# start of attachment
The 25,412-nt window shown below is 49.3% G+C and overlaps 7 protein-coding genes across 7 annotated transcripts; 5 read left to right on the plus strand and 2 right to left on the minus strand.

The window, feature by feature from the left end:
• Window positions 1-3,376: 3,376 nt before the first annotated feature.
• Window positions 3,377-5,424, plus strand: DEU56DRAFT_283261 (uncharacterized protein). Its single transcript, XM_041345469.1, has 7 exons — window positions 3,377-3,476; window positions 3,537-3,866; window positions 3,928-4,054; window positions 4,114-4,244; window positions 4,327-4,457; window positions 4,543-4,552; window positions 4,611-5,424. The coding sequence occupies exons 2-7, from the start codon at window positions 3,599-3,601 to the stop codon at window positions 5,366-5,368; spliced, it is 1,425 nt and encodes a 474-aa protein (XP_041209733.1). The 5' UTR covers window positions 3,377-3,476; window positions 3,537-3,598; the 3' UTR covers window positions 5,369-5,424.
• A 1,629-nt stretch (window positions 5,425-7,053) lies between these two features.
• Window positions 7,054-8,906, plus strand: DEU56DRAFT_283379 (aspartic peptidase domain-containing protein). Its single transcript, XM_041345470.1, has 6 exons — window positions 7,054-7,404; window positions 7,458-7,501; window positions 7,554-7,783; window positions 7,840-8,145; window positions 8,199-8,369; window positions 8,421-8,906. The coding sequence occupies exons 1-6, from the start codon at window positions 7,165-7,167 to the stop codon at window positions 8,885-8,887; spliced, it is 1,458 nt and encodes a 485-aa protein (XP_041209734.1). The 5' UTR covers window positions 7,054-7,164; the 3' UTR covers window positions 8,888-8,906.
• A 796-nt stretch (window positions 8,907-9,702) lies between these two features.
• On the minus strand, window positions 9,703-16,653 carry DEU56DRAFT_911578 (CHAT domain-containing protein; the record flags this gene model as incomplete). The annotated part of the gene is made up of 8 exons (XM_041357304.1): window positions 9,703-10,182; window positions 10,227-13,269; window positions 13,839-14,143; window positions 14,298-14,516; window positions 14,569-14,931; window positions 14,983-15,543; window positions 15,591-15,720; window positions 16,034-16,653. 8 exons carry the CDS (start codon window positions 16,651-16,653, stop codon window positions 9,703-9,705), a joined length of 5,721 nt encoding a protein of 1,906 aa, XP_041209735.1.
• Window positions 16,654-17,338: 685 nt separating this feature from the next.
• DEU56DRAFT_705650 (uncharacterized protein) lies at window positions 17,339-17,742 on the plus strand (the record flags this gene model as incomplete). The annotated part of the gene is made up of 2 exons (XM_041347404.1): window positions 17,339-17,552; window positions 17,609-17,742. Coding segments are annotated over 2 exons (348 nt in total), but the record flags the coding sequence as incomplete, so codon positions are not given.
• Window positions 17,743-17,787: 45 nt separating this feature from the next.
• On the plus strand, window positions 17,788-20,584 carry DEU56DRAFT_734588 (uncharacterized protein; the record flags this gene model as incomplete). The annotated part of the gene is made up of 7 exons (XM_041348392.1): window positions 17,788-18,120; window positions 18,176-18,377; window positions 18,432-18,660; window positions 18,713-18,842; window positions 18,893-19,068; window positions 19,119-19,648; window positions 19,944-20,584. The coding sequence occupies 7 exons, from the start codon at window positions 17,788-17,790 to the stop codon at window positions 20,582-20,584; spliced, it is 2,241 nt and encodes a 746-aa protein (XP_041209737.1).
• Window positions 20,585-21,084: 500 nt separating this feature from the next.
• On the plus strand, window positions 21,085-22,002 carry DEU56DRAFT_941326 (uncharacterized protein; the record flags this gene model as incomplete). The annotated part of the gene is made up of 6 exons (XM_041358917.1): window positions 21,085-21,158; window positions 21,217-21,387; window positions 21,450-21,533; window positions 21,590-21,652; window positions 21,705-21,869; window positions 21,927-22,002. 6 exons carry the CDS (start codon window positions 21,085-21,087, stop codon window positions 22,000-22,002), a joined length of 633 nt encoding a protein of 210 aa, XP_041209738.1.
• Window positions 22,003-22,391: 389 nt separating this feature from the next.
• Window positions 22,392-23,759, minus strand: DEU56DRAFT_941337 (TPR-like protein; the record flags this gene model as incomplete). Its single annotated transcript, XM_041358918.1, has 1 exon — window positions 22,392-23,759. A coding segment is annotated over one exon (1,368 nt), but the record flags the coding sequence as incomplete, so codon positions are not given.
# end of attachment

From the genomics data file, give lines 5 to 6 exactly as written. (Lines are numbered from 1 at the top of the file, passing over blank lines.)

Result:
• A 1,629-nt stretch (window positions 5,425-7,053) lies between these two features.
• Window positions 7,054-8,906, plus strand: DEU56DRAFT_283379 (aspartic peptidase domain-containing protein). Its single transcript, XM_041345470.1, has 6 exons — window positions 7,054-7,404; window positions 7,458-7,501; window positions 7,554-7,783; window positions 7,840-8,145; window positions 8,199-8,369; window positions 8,421-8,906. The coding sequence occupies exons 1-6, from the start codon at window positions 7,165-7,167 to the stop codon at window positions 8,885-8,887; spliced, it is 1,458 nt and encodes a 485-aa protein (XP_041209734.1). The 5' UTR covers window positions 7,054-7,164; the 3' UTR covers window positions 8,888-8,906.